But of course, there's no sweet profit cut for Apple then, from any and every font bought or used on iOS devices. Basically, they've come up with a grand convoluted scheme to wedge themselves between buyers and sellers of fonts, something no other platform has managed to before. (Should Dell Inc. get 30% if I buy a font online and install it on a Dell laptop?)
  • Hmmm, interesting. Not seeing any revenue model there for Font Diner, if the app is free and does not offer in-app purchasing. Have I missed something?
  • Hmmm, interesting. Not seeing any revenue model there for Font Diner, if the app is free and does not offer in-app purchasing. Have I missed something?
    Font Diner gives away the same fonts off their website, I believe.

    I would assume by being on the app store, they are looking for more exposure with the notion to sell the non-free fonts.
  • Stuart Sandler said:
    Phase one is getting the app up and working and allowing the fonts to load in the iOS.
    I tried Font Diner app on the iOS 13. The app could install all free fonts and appeared in font management. But all fonts didn't show on the font list in the apple mail app. In the mean time, I also tried to use iFont to download other fonts, they all worked in the Mail app.

    So far, I have tried to find what app will work with the font management. It's very interesting to find the only working app with the font management is the Mail app.
  • Sorry I am so late to join this thread. I'll just add a couple of notes to my earlier blog post on the topic (

    First, I feel strongly that the significance of all of this is to effectively create a third platform on which creative work can effectively be done: Mac, Windows, and iOs. No fonts, no creative work. Yes fonts, yes creative work.

    Apple has effectively been developing the iPad into a notebook PC replacement. Fonts are one of the final dominoes to fall. Keyboard and mouse support, it's been pointed out, are a couple of others.

    The next, in my opinion, is application software. Photoshop for iOS will be a major milestone. "Real" Photoshop for iOS was demo'd last October at Adobe MAX and promised for release in 2019. I don't know when it's coming, but I think it's a safe bet it will be relatively soon.

    Basic economic theory teaches us that where there is a demand, there will be a supply. Photoshop on the iPad will create a demand for licensed commercial-quality fonts on iOS. To the extend that the independent type community has been until now (very reasonably) waiting on the sidelines, I imagine the corporate launch partners may have a jump on the rest of the industry.

    Of course they'll have to catch up to Font Diner who clearly has the first-mover advantage! I think this shows in part that this new ecosystem does not necessarily favor corporate font suppliers. The idea that it is easier and cheaper for a big company to build and manage an iOS app than it is for an independent foundry... easy to say it until you've tried it!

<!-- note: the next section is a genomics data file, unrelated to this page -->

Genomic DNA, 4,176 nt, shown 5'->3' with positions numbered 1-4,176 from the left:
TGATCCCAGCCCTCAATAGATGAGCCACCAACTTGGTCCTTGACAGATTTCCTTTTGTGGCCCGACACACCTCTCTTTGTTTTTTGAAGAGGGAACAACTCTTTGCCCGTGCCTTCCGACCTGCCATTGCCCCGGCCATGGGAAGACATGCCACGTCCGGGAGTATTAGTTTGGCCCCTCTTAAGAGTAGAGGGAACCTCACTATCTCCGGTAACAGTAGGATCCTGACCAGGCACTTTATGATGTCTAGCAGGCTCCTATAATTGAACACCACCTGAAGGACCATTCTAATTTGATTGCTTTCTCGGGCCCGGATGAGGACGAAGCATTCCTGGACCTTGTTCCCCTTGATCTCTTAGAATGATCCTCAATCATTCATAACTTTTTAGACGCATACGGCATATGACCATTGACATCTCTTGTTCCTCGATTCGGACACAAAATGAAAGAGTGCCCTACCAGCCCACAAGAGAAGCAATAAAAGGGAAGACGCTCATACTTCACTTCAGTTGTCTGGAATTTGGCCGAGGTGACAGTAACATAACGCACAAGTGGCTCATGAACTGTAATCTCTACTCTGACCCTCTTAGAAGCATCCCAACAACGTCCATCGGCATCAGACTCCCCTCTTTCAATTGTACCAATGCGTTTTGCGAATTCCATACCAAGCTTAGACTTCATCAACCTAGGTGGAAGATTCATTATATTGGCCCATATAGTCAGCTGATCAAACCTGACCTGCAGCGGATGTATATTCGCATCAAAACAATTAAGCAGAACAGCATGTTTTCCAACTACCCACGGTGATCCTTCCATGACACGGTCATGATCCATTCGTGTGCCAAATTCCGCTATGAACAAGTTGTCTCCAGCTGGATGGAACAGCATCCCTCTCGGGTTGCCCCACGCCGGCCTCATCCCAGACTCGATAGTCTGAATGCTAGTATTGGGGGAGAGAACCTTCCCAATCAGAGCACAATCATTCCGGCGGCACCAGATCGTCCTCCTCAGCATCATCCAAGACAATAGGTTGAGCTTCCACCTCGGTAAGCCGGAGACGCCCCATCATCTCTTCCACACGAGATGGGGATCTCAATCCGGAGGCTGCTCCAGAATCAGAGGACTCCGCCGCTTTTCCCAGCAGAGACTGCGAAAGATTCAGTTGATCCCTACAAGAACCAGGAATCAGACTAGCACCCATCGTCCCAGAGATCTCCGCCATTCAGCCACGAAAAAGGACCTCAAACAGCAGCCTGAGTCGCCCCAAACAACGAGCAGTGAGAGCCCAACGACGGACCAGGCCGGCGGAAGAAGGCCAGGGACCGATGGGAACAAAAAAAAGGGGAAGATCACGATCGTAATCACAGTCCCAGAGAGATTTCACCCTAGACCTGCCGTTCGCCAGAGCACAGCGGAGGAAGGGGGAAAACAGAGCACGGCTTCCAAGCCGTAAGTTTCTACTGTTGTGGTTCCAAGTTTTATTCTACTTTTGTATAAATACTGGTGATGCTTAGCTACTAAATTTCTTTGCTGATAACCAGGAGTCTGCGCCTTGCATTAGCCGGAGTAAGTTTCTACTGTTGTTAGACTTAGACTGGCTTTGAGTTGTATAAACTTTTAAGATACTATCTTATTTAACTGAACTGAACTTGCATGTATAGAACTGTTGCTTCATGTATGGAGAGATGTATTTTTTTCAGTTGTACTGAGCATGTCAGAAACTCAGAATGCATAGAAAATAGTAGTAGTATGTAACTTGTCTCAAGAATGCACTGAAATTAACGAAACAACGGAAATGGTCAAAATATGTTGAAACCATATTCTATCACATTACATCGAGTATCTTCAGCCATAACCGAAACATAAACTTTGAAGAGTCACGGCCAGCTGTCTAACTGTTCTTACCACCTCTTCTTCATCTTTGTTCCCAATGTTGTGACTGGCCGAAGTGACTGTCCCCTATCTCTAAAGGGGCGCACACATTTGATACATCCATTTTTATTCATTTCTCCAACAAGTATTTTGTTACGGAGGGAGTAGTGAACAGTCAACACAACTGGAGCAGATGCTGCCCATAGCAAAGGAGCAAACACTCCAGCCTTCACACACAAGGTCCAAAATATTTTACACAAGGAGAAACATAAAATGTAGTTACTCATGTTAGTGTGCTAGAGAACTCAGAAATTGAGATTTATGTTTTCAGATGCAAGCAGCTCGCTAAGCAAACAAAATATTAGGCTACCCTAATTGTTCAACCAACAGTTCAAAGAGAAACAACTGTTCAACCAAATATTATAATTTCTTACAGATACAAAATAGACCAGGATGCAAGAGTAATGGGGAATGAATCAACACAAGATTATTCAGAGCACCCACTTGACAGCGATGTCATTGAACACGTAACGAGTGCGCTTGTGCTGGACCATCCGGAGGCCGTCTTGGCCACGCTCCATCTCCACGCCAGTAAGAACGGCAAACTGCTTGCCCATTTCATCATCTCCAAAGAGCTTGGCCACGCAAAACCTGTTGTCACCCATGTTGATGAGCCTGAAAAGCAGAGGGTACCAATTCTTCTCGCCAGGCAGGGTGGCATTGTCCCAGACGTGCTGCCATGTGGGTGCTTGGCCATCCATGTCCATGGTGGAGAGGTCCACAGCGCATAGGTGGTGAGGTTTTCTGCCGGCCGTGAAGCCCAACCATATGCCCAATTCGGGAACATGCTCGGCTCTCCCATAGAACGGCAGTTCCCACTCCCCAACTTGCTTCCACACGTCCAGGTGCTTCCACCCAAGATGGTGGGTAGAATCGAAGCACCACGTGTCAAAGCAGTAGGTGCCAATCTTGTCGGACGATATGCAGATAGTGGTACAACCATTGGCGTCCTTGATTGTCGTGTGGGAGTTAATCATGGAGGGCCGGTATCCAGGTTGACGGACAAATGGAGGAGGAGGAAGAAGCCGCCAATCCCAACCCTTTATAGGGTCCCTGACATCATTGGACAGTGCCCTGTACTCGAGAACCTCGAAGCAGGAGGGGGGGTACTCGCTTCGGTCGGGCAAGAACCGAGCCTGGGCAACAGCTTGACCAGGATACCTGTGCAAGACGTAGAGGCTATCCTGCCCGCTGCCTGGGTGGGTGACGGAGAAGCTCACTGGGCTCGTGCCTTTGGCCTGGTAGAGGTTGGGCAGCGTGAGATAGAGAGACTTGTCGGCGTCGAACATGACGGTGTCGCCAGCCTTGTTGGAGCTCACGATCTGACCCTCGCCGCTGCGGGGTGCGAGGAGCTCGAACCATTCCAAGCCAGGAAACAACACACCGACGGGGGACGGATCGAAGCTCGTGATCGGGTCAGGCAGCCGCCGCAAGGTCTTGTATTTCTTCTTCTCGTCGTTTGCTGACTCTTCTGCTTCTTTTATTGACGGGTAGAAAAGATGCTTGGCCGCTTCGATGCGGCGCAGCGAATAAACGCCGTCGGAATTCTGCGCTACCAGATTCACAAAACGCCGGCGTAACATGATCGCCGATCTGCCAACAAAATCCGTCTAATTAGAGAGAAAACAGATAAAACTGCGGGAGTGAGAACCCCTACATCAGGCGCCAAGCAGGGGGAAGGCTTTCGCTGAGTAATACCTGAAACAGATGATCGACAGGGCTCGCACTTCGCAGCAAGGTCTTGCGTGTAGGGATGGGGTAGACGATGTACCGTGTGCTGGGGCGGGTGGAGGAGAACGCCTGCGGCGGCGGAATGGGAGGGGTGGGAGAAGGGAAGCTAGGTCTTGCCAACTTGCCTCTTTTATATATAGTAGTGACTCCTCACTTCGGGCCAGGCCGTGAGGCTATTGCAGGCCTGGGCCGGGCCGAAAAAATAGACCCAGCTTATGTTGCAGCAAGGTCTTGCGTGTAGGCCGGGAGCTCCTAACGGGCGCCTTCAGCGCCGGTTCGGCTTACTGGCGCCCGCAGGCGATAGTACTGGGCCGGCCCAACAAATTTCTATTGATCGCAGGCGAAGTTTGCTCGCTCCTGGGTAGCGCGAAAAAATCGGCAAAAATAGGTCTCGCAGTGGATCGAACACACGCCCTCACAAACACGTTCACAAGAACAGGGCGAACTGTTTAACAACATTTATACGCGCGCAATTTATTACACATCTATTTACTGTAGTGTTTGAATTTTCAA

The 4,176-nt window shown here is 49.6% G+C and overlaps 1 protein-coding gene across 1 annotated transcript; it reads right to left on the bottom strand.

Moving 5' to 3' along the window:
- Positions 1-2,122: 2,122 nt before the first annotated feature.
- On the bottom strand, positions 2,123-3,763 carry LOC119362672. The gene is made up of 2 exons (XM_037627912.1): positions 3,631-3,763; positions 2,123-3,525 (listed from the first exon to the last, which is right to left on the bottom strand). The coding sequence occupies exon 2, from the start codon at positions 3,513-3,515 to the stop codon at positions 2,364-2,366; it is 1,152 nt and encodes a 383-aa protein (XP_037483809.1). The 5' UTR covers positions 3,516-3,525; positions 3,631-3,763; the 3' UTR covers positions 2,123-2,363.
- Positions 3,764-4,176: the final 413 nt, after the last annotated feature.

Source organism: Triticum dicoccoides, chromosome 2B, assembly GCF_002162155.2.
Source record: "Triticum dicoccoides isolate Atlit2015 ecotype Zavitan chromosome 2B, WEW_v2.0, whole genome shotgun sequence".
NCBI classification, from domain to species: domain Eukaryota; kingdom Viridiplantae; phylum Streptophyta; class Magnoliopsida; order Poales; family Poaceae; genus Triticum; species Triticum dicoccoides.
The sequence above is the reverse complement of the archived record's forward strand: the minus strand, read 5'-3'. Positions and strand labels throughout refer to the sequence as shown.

Stephen makes a good point about Apple's appetite for avarice in our space. All type content suppliers are the same size, compared to Apple, and compared to their partners in TV, music, movies, and games. I don't think they're looking to wring every penny out of the market strategy. I expect they'll hold us all to the same standards, at least. 

    From my perspective, the great thing about the iOS type marketplace is that we have the opportunity for a more level playing field than has existed in a very long time. It is not operated by type industry incumbents with vested type interests. Of course Apple has its own vested interests -- any marketplace operator will. But those interests are from my vantage point less likely to be misaligned with our own.

    In fact I see them as being relatively closely aligned: Security, ease of use, and, remarkably, equal access to all comers.

    That's how I see it! I'm talking with my clients about these topics every day. I'm happy to talk to you to. Feel free to drop me a line if you'd like to chat.

  • Great posts and to both of your points, really what will make the difference is which apps will be using the installed Custom Fonts.

    Indeed there are many apps that currently side-load existing TTF and OTF fonts by converting them to iOS profiles which then can be accessed from within other apps which appears to still be supported in iOS 13. And while iFont continues to make income from it's tool, I had expected once iOS 13 was released, it would no longer work.

    I'm attaching an interesting thread I came across recently which will illuminate how Custom Fonts may eventually become more integrated but still don't have specifics on this.

    Also to be sure, to our knowledge, there isn't a single app currently available that supports Custom Fonts yet, so even if users can install the fonts from our app, they cannot access them.

  • Honestly, I’m still confused because I also assumed sideloading installation would no longer work in iOS 13, but RightFont (an app like iFont) claims their method still works.
  • @Stephen Coles so are we since it would mean there is no compelling reason for iOS device users not to continue using iFont or similar.
  • I can think of one: Convenience. Downloading an app vs the rather convoluted steps you have to do to side load fonts.
  • Stephen ColesStephen Coles Posts: 813
    edited September 2019
    Right. I am hopeful that Apple is not disabling the ability to use profiles for installing fonts, but merely adding a method that is more convenient to users.

    It’s just a shame this method is much less convenient for font makers who have to make their own app (if they want to distribute fonts directly) and then submit every font (and then every updated font!) for App Store approval. This scheme is also inconvenient for any users who want fonts from multiple providers because they’ll have to install an app from each one.
  • @Mark Simonson the main issue is, the font WILL show up in every current app that offers fonts in a font menu if it's side loaded whereas at present MOST apps aren't calling to iOS to pull Custom Fonts. So while most folks can install our fonts properly in iOS 13 and assure they're activated in the Settings > General > Fonts panel, there isn't a single design app I can point folks to that currently can load our fonts (including Apple apps)

    @Stephen Coles based on our results/experience, we are exploring iOS app development for independent font foundries so there can be a meaningful market full of independent font foundry apps rather than one or two apps by only the largest players that dominate the category.